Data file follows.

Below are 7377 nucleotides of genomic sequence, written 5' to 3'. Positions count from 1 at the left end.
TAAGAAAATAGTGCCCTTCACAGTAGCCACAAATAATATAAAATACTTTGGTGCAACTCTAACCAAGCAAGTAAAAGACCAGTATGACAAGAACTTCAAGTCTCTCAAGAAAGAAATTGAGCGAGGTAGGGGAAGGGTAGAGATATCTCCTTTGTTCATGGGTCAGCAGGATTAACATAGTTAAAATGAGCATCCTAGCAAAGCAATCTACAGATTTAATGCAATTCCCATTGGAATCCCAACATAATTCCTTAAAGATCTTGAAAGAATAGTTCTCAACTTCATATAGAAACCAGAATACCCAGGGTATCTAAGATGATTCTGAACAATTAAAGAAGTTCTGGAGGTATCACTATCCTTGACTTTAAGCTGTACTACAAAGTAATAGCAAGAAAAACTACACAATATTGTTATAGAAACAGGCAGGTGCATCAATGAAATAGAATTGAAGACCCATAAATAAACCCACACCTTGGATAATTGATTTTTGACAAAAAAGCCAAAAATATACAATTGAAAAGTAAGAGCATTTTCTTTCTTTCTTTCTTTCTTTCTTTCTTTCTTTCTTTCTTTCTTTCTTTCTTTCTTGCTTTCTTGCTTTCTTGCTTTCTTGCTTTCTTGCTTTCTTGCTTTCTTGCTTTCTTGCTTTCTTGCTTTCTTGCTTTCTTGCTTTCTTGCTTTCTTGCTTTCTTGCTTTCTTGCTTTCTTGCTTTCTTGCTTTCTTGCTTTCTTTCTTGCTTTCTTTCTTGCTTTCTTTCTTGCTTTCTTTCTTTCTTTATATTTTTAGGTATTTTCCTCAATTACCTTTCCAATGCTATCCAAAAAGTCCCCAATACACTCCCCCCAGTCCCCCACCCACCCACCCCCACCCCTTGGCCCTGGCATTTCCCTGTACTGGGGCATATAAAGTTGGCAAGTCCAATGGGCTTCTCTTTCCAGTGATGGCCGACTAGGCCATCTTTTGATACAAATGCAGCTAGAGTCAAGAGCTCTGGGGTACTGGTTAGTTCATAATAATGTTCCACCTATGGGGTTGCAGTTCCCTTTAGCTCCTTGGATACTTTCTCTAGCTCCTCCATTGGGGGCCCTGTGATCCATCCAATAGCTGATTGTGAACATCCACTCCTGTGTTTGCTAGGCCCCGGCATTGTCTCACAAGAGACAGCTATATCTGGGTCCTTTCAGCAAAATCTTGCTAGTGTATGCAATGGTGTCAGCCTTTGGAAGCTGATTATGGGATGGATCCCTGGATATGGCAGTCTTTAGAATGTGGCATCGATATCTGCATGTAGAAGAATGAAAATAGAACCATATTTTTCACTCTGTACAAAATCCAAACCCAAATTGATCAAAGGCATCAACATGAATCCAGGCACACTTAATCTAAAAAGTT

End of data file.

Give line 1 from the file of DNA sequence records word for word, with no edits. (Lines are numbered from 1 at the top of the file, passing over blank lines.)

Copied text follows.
Below are 7377 nucleotides of genomic sequence, written 5' to 3'. Positions count from 1 at the left end.